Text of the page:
I read with interest the letter in the May 30 edition of Mortgage Strategy, entitled ’Consumers should make interest-only decision, not FSA’.
The letter argued that there were dozens of good reasons for clients taking out an interest-only mortgage with or without a repayment plan as
long as the implications have been explained to them.
It went on to say that consumers should be allowed to make their own decisions about how they manage their affairs.
I would go further and suggest that brokers should make the decision not the regulator.
Imagine the scenario where a client sells their house and has an interest-only mortgage with Halifax on a fixed rate with 18 months left and a penalty of £1,500.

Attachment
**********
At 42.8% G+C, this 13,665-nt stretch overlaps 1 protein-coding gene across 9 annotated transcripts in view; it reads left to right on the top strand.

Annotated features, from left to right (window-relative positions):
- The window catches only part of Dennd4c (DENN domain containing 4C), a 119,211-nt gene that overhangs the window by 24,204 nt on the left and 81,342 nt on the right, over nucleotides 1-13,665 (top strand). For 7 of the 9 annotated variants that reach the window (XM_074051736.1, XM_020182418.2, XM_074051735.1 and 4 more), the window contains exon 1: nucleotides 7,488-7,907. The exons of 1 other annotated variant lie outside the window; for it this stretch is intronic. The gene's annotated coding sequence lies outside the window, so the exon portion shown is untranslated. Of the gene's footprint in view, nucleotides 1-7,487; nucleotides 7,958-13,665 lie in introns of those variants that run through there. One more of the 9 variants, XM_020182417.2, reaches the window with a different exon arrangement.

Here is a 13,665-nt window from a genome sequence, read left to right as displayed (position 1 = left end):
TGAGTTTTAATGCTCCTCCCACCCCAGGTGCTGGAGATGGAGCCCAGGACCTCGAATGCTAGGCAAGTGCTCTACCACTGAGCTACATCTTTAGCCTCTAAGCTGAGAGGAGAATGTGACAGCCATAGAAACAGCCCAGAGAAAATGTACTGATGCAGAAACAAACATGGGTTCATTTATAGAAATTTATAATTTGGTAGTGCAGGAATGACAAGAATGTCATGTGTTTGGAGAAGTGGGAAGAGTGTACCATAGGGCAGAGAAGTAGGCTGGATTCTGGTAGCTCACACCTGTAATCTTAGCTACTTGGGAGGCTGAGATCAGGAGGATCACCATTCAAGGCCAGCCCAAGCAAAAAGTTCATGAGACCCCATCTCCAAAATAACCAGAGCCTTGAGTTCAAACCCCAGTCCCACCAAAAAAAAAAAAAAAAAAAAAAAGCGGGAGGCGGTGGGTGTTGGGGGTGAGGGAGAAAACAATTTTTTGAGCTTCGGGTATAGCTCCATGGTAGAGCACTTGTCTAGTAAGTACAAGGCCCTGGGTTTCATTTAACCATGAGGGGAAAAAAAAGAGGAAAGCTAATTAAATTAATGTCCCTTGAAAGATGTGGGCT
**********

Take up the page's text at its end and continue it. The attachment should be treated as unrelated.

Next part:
The client wants to move house and exercise the portability option on their mortgage to avoid the early repayment charge. If they happen to be in their early 60s and only have two or three years to work, would they be expected to switch to repayment or to another lender that will accept interest-only and pay the penalty?
The ridiculous thing is that once they retire Halifax will accept them on interest-only, if they have enough retirement income, by putting them on its retirement home plan. I know what the best advice is here, but it appears that the FSA and Halifax will stop me from giving it. What a
strange market we are in.